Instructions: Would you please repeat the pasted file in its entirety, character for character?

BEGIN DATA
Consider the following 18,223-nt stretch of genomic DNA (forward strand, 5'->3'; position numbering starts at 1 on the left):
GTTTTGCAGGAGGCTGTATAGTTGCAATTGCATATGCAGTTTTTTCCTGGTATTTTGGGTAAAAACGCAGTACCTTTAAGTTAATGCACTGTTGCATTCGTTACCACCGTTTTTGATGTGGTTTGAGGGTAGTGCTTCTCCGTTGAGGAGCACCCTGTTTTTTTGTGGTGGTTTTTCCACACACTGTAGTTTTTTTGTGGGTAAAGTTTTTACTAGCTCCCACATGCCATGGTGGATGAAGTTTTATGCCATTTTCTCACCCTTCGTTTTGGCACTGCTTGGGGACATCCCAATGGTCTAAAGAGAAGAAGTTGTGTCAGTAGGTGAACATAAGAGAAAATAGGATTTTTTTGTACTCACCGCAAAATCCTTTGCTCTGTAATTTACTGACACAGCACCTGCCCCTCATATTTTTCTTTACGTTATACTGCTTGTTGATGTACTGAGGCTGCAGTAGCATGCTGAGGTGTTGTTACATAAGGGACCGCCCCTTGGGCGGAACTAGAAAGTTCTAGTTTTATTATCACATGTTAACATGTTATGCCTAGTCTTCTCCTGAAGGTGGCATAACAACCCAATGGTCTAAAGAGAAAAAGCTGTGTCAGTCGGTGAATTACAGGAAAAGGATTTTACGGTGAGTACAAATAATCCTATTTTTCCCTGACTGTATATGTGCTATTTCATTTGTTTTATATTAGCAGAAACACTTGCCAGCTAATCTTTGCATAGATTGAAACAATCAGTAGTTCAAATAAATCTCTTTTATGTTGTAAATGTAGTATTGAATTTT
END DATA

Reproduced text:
Consider the following 18,223-nt stretch of genomic DNA (forward strand, 5'->3'; position numbering starts at 1 on the left):
GTTTTGCAGGAGGCTGTATAGTTGCAATTGCATATGCAGTTTTTTCCTGGTATTTTGGGTAAAAACGCAGTACCTTTAAGTTAATGCACTGTTGCATTCGTTACCACCGTTTTTGATGTGGTTTGAGGGTAGTGCTTCTCCGTTGAGGAGCACCCTGTTTTTTTGTGGTGGTTTTTCCACACACTGTAGTTTTTTTGTGGGTAAAGTTTTTACTAGCTCCCACATGCCATGGTGGATGAAGTTTTATGCCATTTTCTCACCCTTCGTTTTGGCACTGCTTGGGGACATCCCAATGGTCTAAAGAGAAGAAGTTGTGTCAGTAGGTGAACATAAGAGAAAATAGGATTTTTTTGTACTCACCGCAAAATCCTTTGCTCTGTAATTTACTGACACAGCACCTGCCCCTCATATTTTTCTTTACGTTATACTGCTTGTTGATGTACTGAGGCTGCAGTAGCATGCTGAGGTGTTGTTACATAAGGGACCGCCCCTTGGGCGGAACTAGAAAGTTCTAGTTTTATTATCACATGTTAACATGTTATGCCTAGTCTTCTCCTGAAGGTGGCATAACAACCCAATGGTCTAAAGAGAAAAAGCTGTGTCAGTCGGTGAATTACAGGAAAAGGATTTTACGGTGAGTACAAATAATCCTATTTTTCCCTGACTGTATATGTGCTATTTCATTTGTTTTATATTAGCAGAAACACTTGCCAGCTAATCTTTGCATAGATTGAAACAATCAGTAGTTCAAATAAATCTCTTTTATGTTGTAAATGTAGTATTGAATTTT